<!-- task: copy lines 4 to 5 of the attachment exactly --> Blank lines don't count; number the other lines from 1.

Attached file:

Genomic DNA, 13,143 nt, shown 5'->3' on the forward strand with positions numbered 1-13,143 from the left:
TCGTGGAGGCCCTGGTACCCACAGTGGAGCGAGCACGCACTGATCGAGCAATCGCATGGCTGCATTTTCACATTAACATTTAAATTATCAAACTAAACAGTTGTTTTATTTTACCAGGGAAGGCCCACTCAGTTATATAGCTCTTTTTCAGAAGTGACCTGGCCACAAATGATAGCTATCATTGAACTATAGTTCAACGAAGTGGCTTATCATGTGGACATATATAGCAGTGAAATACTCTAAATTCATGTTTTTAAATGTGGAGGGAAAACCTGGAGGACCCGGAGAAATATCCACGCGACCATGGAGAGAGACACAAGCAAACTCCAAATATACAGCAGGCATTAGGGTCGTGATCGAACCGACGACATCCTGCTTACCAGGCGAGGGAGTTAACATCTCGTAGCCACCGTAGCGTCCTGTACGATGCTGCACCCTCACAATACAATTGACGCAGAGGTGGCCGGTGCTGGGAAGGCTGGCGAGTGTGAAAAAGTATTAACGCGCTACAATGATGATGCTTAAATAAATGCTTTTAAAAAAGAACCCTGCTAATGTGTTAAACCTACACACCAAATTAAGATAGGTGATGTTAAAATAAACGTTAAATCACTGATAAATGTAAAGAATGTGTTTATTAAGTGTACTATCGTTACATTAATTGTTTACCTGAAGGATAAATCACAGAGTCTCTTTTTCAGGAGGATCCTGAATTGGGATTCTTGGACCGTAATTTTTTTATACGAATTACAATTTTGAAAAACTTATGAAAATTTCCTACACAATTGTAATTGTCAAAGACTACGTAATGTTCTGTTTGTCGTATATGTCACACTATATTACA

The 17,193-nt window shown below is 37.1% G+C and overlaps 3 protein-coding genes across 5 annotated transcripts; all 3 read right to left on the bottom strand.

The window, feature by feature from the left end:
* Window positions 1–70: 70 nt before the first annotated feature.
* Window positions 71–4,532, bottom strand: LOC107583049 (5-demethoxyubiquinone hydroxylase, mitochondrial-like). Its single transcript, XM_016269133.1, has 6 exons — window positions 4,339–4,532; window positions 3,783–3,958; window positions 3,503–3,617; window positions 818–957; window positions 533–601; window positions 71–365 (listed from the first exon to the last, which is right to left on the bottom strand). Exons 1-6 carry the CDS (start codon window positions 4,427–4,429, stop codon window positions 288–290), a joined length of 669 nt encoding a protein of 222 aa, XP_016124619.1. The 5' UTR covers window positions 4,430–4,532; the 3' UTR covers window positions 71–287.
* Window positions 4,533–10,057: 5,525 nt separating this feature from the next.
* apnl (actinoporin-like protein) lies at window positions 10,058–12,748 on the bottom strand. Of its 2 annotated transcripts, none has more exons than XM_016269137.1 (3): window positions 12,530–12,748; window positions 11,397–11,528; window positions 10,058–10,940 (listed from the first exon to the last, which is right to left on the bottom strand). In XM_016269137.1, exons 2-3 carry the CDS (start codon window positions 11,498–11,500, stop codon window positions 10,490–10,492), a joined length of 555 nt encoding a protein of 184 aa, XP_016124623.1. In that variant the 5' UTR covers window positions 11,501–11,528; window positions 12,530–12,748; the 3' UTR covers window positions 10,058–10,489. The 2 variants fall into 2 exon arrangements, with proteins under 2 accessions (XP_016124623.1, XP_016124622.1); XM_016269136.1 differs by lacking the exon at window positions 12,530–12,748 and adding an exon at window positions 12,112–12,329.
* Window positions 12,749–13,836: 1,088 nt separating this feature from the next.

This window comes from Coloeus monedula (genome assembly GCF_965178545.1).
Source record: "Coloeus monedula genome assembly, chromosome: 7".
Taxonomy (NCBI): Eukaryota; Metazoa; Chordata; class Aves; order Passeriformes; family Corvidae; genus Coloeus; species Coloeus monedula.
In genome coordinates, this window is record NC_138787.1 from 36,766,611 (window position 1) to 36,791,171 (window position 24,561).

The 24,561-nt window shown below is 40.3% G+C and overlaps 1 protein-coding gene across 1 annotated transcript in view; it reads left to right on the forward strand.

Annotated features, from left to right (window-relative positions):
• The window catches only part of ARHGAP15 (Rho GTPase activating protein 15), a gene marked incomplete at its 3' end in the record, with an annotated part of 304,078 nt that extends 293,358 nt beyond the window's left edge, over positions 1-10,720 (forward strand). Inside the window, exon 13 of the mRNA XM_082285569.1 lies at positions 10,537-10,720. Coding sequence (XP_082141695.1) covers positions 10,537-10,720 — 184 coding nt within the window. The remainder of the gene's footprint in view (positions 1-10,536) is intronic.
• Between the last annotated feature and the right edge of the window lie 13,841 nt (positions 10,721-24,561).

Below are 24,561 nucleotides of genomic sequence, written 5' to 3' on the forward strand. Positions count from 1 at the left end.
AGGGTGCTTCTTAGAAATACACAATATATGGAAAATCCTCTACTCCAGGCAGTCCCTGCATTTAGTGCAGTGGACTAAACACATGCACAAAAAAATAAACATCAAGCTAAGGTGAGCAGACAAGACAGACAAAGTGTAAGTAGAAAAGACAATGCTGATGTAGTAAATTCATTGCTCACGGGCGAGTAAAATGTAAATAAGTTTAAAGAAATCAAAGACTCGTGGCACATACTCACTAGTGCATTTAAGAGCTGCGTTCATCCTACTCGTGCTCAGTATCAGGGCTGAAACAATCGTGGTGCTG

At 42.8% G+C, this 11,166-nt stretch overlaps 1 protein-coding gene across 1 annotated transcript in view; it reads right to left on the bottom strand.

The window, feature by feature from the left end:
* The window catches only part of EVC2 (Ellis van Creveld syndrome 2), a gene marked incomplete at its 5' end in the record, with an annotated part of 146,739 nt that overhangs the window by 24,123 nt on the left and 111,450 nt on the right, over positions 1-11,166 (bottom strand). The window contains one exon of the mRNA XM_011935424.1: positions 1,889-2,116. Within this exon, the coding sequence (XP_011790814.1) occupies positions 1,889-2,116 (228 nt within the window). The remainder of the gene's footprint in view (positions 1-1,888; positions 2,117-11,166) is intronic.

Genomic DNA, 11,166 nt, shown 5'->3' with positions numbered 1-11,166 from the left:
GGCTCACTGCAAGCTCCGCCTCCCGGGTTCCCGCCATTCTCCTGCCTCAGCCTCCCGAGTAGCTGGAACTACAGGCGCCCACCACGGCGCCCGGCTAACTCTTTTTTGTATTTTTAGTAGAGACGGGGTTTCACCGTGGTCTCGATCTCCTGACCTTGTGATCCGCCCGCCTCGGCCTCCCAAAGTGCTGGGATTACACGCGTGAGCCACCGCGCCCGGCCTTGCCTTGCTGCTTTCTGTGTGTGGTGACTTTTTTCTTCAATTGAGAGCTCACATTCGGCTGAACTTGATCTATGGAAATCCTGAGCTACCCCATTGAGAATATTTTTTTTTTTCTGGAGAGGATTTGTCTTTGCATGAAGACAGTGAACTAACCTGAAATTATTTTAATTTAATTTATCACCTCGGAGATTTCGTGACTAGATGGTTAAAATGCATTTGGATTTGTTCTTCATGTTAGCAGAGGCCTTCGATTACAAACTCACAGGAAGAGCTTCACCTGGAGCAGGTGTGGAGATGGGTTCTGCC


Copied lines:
The window, feature by feature from the left end:
* Window positions 1–70: 70 nt before the first annotated feature.